Are we living in the last of the last days? God only knows!
Q: What does it mean to be a bomb-shelter believer?
To be a bomb-shelter believer is to disengage from the very world our God is committed to redeem and restore. It’s to live more by fear than faith.
Revelation describes the power of the Gospel to move the young vulnerable church into the very Roman world that loathed its existence and tried to destroy her. The vision of the church in Revelation is a community of believers giving off the light and life of the perfect world that will arrive with the return of Jesus. The church is to offer a redemptive presence in every place and generation until our true reigning King returns.
Q: One of the most sensational and hotly debated symbols in the book of Revelation is mark of the beast. Why are Christians so scared of the actual number 666, and should they be? What should we understand about the mark of the beast?
We are scared because many of us were fed fanciful and unbiblical notions of what the numbers in Revelation actually mean. Seven is the number of fullness and perfection. Six is the number of man, so 666 is the “manish-ness” of man on steroids! Man putting himself in the place of God and at the center of all things.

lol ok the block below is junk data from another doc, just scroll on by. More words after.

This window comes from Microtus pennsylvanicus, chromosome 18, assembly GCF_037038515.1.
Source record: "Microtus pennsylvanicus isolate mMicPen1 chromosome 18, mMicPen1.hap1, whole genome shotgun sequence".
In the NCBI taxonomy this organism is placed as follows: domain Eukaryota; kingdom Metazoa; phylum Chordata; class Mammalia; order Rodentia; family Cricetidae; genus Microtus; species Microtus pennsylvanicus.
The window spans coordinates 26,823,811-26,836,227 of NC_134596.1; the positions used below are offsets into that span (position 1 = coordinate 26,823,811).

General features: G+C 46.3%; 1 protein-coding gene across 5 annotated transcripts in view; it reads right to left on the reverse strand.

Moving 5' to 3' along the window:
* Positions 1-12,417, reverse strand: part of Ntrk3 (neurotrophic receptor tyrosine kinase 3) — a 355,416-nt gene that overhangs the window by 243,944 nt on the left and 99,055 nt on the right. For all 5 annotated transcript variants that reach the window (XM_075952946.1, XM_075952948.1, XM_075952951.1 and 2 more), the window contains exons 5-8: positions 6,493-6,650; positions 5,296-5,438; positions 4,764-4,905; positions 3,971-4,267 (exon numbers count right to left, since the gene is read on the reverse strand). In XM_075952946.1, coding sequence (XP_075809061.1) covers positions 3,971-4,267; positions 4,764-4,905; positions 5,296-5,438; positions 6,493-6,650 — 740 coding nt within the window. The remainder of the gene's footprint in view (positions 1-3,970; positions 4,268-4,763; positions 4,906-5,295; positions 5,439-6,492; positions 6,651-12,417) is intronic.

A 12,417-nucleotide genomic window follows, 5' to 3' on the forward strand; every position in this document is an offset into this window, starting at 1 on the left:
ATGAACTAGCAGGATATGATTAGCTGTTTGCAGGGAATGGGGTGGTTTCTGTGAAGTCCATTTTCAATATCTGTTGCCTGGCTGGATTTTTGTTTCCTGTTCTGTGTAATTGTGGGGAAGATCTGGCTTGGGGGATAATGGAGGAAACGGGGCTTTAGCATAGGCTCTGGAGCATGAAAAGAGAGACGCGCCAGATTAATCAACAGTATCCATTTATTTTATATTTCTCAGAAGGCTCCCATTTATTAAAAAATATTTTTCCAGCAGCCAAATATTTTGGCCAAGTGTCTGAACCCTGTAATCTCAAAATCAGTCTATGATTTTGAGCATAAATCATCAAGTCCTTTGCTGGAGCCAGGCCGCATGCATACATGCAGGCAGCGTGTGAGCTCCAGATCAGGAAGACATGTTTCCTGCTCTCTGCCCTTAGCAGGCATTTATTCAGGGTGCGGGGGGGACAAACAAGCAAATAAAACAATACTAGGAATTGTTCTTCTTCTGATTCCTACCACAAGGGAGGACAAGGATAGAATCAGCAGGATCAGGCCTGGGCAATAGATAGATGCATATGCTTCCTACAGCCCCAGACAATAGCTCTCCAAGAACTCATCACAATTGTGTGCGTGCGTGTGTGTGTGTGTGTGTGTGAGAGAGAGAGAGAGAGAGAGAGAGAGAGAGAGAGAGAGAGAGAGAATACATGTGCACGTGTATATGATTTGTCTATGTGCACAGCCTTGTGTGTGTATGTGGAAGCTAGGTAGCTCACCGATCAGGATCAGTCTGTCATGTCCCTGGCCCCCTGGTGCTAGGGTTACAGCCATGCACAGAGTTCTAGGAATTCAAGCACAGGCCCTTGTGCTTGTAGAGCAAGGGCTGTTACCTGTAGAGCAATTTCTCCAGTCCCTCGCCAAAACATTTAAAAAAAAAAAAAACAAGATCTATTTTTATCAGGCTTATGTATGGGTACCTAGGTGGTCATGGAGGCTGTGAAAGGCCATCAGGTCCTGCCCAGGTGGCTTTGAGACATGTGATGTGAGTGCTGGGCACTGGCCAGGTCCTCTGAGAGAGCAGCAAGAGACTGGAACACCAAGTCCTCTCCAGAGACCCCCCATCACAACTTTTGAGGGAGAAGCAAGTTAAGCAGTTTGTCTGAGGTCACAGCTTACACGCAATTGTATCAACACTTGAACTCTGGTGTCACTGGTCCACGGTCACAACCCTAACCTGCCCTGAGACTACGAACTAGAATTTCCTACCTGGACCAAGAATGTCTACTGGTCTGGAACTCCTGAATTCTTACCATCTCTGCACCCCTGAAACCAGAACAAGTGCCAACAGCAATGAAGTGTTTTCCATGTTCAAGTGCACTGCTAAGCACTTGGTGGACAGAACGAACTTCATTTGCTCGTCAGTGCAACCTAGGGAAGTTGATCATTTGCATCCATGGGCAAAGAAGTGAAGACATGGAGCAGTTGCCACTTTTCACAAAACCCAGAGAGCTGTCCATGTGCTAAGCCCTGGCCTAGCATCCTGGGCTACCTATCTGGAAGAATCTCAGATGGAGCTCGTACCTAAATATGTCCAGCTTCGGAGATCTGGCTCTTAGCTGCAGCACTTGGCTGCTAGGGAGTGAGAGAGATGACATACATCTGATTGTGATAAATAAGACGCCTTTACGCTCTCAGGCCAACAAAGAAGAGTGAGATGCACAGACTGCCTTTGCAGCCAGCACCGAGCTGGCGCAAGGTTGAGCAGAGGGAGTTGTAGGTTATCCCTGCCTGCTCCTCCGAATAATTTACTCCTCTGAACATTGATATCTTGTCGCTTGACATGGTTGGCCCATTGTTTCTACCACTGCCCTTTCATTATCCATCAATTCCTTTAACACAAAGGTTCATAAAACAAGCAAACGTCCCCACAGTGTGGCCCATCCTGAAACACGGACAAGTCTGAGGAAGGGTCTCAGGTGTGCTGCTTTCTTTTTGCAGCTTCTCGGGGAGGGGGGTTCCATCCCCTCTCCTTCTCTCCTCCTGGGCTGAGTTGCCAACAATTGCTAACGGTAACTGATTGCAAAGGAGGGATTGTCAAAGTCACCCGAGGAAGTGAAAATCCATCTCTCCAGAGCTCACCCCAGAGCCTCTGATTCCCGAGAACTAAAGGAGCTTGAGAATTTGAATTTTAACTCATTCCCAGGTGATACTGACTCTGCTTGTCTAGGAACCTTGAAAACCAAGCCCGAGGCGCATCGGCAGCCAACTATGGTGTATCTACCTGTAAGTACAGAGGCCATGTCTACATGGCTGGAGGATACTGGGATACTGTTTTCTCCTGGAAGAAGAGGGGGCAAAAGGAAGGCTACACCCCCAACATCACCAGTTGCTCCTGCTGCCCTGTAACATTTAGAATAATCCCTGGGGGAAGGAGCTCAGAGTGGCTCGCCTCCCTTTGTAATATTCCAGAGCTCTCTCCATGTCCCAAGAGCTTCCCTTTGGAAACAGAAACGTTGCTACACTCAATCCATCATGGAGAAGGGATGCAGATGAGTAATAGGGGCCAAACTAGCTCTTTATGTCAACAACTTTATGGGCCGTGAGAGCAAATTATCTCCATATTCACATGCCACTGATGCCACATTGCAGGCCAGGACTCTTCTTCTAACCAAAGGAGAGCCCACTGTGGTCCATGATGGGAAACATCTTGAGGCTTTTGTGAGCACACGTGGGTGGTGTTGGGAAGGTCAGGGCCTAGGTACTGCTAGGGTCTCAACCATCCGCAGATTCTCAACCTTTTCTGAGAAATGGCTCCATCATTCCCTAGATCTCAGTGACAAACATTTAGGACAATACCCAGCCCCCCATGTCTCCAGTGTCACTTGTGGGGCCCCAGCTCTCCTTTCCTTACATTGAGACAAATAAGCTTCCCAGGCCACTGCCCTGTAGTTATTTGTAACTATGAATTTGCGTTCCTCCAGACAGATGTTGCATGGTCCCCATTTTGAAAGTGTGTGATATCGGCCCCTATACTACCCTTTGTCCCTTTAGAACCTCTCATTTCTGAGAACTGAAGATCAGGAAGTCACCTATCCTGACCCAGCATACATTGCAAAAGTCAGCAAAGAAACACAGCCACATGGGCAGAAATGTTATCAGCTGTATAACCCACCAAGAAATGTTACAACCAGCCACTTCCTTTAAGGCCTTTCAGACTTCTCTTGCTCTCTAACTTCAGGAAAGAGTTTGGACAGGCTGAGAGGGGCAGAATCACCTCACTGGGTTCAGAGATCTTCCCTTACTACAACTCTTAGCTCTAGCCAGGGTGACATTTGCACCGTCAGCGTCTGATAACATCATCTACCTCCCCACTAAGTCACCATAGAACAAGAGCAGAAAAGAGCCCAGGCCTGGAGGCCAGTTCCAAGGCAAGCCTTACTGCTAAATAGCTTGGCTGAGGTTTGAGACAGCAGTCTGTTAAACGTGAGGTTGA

The mark of the beast is always superseded by the mark of our God, in the book of Revelation. All of God’s children are “marked,” that is sealed with the Holy Spirit, and one day, will have God’s name written on our foreheads—a symbol of the face-to-face intimacy of God we are given in the Gospel, and will fully enjoy when Jesus returns to finish making all things new.
Q: What are the most important takeaways from the chapters about God’s wrath?
That believers are to be moved to deep worship for Jesus exhausting God’s judgment for us on the cross, and moved to deep hope and mission because evil has an expiration date. Justice is coming. The earth will be filled with the knowledge of God’s glory, and evil defeated at the cross, will be completely eradicated.
As we ponder the wrath of God poured out on Jesus for us, we will live in the world with humility and hope. Since Judgment Day has moved from the future to the past for us at Calvary, we will leave vengeance to God and enter more fully into our calling to love others as Jesus loves us. God’s wrath is the opposite of the rage of a despot; it’s the perfect love and response of our holy God to everything that contradicts his goodness, truth, and beauty. Personally, I think we will only understand the wrath of God when Jesus returns, and we behold the full perfection, beauty, and love of God. It will undo us.